Climate-Smart Cities™–New Orleans

la_biglaketrail_01122013_057.jpgVisitors enjoy a walk along the Big Lake Trail in City Park, New OrleansPhoto credit: Andy Isaacson

Few American cities are more vulnerable to climate change-related flooding, heat, and storms than New Orleans. So it makes sense that city leaders are setting ambitious goals for developing green infrastructure to keep the city cool, absorb stormwater runoff, and shield homes, streets, and businesses from flooding. The Trust for Public Land’s Climate-Smart Cities team is working with public agencies, neighborhoods, funders, and researchers to help New Orleans develop green infrastructure where it’s needed most.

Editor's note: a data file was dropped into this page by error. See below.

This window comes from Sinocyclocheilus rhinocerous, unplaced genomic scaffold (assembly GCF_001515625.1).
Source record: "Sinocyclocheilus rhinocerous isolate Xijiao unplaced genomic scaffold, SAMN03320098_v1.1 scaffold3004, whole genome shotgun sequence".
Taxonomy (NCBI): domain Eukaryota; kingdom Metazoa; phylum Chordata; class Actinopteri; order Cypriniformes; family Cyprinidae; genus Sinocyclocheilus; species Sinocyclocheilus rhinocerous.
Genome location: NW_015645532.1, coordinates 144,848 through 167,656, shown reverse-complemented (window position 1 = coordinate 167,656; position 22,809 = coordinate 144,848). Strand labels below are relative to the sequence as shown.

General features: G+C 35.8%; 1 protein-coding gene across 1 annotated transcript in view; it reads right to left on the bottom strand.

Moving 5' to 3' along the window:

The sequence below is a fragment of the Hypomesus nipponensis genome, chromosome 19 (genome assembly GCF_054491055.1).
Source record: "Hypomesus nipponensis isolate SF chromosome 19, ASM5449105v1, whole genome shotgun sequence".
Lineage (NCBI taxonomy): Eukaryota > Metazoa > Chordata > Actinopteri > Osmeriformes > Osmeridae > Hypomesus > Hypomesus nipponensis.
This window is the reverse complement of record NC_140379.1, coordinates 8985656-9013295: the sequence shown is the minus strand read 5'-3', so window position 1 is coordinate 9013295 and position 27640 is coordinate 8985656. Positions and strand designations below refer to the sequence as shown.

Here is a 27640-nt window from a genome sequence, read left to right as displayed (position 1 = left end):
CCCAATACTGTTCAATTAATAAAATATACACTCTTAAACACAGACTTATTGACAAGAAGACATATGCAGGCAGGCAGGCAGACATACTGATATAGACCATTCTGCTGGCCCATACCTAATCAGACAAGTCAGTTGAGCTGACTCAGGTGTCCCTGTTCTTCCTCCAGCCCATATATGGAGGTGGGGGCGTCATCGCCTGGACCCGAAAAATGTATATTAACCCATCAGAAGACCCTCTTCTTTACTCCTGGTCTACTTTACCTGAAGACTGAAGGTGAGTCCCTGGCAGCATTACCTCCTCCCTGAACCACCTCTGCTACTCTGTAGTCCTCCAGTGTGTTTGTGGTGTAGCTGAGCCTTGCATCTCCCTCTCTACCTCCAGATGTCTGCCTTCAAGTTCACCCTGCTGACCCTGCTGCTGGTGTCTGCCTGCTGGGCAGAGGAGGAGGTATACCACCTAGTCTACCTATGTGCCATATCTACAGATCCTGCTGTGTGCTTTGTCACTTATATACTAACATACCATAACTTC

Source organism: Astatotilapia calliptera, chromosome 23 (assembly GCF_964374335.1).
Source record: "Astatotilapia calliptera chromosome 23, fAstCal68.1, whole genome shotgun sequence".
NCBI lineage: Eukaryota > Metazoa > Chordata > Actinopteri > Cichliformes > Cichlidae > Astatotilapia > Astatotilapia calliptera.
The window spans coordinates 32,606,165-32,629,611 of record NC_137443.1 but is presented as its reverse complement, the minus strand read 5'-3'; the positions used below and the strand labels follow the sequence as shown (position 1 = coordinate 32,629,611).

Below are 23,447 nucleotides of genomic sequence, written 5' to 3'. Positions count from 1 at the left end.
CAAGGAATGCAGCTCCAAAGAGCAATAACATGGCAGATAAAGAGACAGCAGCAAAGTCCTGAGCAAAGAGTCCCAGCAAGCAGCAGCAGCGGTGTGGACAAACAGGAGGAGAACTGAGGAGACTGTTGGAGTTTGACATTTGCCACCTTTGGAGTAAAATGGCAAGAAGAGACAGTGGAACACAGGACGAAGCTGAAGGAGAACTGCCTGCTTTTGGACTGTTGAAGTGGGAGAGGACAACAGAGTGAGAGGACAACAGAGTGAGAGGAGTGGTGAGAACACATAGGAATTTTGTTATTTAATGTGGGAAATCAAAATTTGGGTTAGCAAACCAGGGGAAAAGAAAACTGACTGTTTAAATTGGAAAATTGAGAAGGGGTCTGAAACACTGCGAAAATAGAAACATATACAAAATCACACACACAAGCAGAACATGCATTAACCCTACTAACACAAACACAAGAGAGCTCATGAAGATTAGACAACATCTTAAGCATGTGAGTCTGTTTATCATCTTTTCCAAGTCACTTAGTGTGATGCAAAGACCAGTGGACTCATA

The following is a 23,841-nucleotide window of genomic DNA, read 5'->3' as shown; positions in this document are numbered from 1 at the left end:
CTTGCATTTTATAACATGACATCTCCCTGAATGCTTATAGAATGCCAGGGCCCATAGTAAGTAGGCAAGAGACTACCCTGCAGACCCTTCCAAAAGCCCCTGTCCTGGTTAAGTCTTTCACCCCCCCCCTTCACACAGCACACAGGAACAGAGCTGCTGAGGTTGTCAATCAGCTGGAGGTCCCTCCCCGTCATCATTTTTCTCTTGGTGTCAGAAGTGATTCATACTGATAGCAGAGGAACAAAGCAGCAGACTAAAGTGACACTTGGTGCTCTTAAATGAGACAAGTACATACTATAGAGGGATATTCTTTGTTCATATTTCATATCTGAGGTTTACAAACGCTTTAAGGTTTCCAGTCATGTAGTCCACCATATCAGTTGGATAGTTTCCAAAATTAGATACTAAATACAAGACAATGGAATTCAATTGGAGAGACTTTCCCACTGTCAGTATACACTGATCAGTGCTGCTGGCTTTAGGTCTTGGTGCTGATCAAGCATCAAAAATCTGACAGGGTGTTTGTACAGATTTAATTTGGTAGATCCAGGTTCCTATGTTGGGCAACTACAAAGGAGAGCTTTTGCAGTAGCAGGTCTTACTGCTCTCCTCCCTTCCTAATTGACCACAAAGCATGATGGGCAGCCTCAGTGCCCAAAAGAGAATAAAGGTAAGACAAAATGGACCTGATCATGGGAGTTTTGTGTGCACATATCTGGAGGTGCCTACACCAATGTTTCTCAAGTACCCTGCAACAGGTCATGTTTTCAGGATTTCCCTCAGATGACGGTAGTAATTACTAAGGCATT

We’re developing a GIS-driven tool to help planners prioritize projects—from building swales and stormwater catchment basins to planting trees and restoring wetlands. The tool combines geographic data about climate-related threats like flooding with data on public health, income, and neighborhood access to green space.

The Trust for Public Land also teamed up with the students and teachers at the Paul Habans Charter to create a green schoolyard. Before the redesign, any rainstorm would inundate their concrete playground and flood the property so kids had to stay inside during recess, now native plants and vegetation in its rain gardens collect rainfall and reduce water run-off. Through our participatory design process, the students helped design their dream schoolyard, a much-needed facility in a neighborhood that lacks safe access to green space. With all new play equipment and a space that’s responsive to our changing climate — students at Paul Habans have a safe, green space to learn and play.

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Since 1972, The Trust for Public Land has protected more than 3.3 million acres and completed more than 5,400 park and conservation projects.